Date of Award
Master of Arts (MA)
W. P. Anderson
Trade blocs are becoming very significant in the world economy as countries increasingly find it difficult to maintain economic and political power on an individual basis. Britain and Canada are two countries who have recently chosen to join one of these blocs; Britain joining the European Economic Community in 1973 and Canada joining the North American Free Trade Area in 1988. Although the two countries took similar action, their experiences were in many ways quite different, which makes comparing the two cases particularly interesting.
First, the historical evidence for both Britain and Canada is examined. The way in which each has developed its past and present international trade relations has considerable bearing upon how it perceives itself in the world and therefore the role it might be prepared to play in a trade association. Second, the methodological evidence is considered. The type of economic models, and the philosophical framework behind them, which a country's analysts use to determine what the likely impacts from trade bloc accession will be, are particularly indicative of that country's national priorities, and often show what its government hopes to gain from any agreement which has been made.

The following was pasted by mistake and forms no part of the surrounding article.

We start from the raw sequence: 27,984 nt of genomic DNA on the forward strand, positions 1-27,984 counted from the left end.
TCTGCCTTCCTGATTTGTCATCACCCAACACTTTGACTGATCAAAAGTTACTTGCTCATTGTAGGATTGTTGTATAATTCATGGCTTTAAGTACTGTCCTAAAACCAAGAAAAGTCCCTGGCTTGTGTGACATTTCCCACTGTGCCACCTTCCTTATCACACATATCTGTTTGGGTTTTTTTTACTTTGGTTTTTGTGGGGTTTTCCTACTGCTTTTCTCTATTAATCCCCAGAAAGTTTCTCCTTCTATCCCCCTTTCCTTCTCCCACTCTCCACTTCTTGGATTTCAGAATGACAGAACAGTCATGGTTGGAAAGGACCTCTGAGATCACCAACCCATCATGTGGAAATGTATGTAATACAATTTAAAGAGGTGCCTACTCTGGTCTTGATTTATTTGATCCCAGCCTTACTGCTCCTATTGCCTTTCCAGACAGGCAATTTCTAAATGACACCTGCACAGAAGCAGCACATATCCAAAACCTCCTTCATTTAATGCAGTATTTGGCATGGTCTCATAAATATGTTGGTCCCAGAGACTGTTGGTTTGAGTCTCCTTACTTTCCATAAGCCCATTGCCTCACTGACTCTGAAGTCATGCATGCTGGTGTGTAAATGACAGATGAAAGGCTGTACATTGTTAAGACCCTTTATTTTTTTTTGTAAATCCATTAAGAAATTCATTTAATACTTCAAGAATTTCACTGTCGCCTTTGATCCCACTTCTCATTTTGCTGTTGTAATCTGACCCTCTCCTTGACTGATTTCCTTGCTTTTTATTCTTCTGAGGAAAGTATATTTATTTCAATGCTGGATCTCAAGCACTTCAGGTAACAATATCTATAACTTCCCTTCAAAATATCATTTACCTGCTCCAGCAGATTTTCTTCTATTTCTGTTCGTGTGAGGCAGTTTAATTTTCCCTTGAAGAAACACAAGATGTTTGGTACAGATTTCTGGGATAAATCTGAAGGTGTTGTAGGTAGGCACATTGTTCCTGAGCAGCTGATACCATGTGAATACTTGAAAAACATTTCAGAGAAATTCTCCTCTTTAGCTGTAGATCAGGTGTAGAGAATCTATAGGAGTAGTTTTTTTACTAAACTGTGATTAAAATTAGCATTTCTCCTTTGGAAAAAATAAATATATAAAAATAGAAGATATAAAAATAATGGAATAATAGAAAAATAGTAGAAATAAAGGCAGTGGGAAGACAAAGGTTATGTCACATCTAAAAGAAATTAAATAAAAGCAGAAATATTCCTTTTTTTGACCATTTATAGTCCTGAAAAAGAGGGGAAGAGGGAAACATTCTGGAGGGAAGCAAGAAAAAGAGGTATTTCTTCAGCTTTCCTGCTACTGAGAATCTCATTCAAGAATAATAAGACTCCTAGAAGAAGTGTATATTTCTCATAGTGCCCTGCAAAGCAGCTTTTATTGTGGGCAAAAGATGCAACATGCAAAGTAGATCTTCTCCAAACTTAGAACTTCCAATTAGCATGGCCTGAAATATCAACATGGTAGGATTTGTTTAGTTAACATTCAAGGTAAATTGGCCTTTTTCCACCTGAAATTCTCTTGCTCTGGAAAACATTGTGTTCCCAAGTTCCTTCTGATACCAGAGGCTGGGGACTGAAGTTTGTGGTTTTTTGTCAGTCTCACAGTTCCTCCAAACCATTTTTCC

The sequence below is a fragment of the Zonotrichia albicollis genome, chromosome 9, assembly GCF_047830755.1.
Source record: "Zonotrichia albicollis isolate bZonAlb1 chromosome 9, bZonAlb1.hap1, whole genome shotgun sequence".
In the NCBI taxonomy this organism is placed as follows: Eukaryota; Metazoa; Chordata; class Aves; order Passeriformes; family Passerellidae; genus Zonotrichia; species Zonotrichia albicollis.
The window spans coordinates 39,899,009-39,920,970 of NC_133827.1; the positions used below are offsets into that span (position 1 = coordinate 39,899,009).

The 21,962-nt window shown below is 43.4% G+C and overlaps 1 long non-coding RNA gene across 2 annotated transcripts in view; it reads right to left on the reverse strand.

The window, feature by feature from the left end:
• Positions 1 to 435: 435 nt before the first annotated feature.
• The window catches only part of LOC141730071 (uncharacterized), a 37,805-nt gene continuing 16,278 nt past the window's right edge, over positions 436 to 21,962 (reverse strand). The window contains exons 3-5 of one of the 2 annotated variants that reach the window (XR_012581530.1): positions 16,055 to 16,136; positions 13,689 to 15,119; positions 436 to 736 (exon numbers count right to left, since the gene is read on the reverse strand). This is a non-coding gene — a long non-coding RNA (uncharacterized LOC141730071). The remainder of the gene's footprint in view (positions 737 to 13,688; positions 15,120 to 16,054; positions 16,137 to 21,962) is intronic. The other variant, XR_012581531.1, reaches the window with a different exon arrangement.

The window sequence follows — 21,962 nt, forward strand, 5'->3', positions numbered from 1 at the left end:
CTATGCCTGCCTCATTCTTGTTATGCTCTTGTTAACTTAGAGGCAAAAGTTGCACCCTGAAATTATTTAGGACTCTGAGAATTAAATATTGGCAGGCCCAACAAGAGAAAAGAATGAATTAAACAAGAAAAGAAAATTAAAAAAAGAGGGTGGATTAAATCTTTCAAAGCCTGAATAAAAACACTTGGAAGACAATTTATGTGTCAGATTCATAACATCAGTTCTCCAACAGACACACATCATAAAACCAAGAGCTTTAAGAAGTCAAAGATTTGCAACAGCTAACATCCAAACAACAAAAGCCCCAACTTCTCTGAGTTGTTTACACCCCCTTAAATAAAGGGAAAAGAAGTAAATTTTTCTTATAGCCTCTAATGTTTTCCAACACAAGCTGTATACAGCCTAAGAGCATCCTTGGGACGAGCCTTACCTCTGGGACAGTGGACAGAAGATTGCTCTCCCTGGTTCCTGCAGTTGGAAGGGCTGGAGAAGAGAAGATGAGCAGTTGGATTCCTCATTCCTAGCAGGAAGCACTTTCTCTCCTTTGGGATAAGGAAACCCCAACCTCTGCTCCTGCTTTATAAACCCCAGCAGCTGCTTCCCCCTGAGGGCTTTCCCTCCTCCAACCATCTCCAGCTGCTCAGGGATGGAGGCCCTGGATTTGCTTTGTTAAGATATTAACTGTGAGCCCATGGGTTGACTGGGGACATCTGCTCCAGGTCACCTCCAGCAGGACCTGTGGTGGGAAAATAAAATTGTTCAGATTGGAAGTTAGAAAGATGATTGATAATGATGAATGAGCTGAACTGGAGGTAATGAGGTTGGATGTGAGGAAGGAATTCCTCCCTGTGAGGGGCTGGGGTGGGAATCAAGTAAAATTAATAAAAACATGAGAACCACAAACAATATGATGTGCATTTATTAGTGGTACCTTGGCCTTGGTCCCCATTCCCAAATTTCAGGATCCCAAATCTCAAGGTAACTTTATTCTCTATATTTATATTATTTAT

From the comparison of the two countries' experiences, emerges a unifying theme; namely that both their historical trade relations and their methodological approaches can be explained by reference to their, and their analysts', situation in time and· space. This finding therefore has encouraging implications for the possibility of, establishing a uniquely geographical approach to the study of such complex phenomena as international trade associations.
Dawson, Teresa A. I., "Joining Trade Associations: British and Canadian Experiences" (1989). Open Access Dissertations and Theses. Paper 6682.
McMaster University Library